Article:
Wilson's Tales of the Borders and of Scotland, Volume XXIV. eBook

This eBook from the Gutenberg Project consists of approximately 214 pages of information about Wilson's Tales of the Borders and of Scotland, Volume XXIV..

But Ballogie swore by the heavens so hie,
  And eke by the Holy Rood,
There was not in all Lillyfair’s bodie
  Ane drap of Ballogie’s blood.

And he whispered words into Sibyl’s ear,
  Which sweetly unto her came,
That he wouldna care tho’ Lillyfair
  Were dooked in Ballogie dam.

And Sibyl she whispered to Christobel,
  And she into Mildred’s ear;
But what that was no tongue might tell,
  For there was none to hear.

“What makes ye laugh?” cries Lillyfair,
  As she comes tripping ben;
“Oh do come tell, dear Christobel,
  For I am fidging fain.”

“Oh this is the night, my sister dear. 
  When the wind is low and loun,
That we are to go in a merry row
  To see the eclipse of the moon.

“And thou’lt go with us, Lillyfair,
  And see this goodly show—­
The moon in the meer reflected clear,
  With the shadow upon her brow.”

“Oh yes, I will go,” Lillyfair rejoined;
  And glad in her heart was she,
For seldom before had her sisters deigned
  To give her their companie.

‘Twas the hour o’ twell by Ballogie’s bell,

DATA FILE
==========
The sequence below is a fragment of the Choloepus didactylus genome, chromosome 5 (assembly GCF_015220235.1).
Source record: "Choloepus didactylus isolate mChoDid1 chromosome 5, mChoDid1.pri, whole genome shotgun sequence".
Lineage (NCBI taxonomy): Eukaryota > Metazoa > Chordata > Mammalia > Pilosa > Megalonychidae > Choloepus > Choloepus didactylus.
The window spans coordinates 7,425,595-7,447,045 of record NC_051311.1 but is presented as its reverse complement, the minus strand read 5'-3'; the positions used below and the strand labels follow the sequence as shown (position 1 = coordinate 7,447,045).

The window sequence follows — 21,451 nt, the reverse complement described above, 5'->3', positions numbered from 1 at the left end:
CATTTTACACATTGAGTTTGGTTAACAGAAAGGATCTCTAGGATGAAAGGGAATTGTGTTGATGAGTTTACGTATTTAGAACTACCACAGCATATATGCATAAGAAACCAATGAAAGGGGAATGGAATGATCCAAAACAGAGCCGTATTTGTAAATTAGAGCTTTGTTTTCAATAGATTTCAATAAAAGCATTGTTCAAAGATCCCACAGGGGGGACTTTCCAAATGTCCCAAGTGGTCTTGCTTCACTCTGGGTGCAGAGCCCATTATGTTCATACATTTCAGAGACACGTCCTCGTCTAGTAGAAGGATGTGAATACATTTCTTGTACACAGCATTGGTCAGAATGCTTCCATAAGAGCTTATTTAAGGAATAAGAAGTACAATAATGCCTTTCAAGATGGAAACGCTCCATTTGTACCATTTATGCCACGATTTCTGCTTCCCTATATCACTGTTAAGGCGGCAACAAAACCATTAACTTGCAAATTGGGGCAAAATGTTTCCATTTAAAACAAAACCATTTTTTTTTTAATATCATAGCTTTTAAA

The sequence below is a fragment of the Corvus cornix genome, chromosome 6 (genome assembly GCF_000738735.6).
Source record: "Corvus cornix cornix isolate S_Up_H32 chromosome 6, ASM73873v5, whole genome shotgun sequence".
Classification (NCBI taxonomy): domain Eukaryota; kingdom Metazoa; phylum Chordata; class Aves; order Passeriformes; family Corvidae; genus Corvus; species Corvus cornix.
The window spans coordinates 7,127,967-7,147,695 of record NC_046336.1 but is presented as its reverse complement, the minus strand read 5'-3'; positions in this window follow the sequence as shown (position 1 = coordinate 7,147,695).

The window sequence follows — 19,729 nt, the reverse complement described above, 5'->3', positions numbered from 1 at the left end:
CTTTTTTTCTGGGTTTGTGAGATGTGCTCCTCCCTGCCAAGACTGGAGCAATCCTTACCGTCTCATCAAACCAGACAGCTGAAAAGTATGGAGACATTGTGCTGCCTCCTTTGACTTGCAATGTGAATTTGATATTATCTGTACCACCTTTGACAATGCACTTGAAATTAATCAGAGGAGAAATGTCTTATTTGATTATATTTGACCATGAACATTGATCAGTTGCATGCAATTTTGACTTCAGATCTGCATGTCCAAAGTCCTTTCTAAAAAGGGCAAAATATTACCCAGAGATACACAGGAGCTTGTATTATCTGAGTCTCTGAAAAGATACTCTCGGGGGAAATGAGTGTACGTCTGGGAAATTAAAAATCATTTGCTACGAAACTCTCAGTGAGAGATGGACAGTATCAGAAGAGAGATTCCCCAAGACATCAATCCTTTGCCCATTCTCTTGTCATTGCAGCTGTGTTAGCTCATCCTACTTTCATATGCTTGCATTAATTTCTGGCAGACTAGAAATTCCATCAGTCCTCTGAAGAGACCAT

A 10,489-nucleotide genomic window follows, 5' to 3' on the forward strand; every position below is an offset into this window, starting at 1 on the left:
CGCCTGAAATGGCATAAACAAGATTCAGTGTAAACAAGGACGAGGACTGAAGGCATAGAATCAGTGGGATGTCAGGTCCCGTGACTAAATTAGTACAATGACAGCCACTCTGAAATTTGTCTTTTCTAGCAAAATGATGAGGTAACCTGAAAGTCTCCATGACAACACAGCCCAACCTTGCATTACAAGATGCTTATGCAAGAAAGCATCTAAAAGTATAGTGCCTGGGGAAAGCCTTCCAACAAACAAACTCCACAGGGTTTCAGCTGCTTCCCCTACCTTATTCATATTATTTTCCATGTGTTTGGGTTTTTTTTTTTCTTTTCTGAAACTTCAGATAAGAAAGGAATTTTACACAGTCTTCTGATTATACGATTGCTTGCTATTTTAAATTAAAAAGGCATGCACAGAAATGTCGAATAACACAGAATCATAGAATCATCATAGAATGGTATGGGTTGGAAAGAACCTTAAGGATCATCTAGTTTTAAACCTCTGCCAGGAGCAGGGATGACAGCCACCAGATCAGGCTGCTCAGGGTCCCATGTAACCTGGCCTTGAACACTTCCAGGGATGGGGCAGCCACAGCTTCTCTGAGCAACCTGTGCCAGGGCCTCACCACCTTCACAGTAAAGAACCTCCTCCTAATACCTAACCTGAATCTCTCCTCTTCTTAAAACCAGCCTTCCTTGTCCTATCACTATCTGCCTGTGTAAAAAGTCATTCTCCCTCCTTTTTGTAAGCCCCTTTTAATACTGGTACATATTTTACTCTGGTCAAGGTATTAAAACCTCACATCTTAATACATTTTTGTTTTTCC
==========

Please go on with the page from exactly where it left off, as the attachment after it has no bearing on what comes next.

When each with her mantle and hood,
They all sallied out in a merry rout,
  Away through the still greenwood.

Shine out, shine out, thou silvery maid,
  And light them to the place;
But long ere all this play be played,
  In sorrow thou’lt hide thy face.

No shadow of this earth ever can
  A murkier darkness throw,
Than what from the sin of cruel man
  May be cast on thy silvery brow.

The greenwood through, the greenwood through,
  Ho! there is Ballogie’s meer;
And deep within its breast they view
  The moon’s face shining clear.

And down they bent, and forward leant—­
  Loud laughed the sisters three,
As Lillyfair threw back her hair,
  Yet could no shadow see.

But is not this an old, old dream—­
  Some nightmare of the brain? 
A splash! and, oh! a wild, wild scream,
  And all is still again.

This was the eclipse which the sisters meant
  When they would the maid beguile;
For sin has the greater a relish in’t
  When lurking beneath a smile.

And now the pale-faced moon serene
  Shines down on the waters clear,
Where deep, deep among the seggs so green
  Lies Ballogie’s Lillyfair.

On Ballogie’s dam there sails a swan
  With wings of snowy white,
But never is seen by the eye of man
  Save in the pale moonlight.

And the miller he looks with upright hair
  Upon that weird-like thing,
And as he peers he thinks he hears
  It sing as swans can sing.

XVI.

THE LEGEND OF DOWIELEE.

I.

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Wilson's Tales of the Borders and of Scotland, Volume XXIV. from Project Gutenberg. Public domain.
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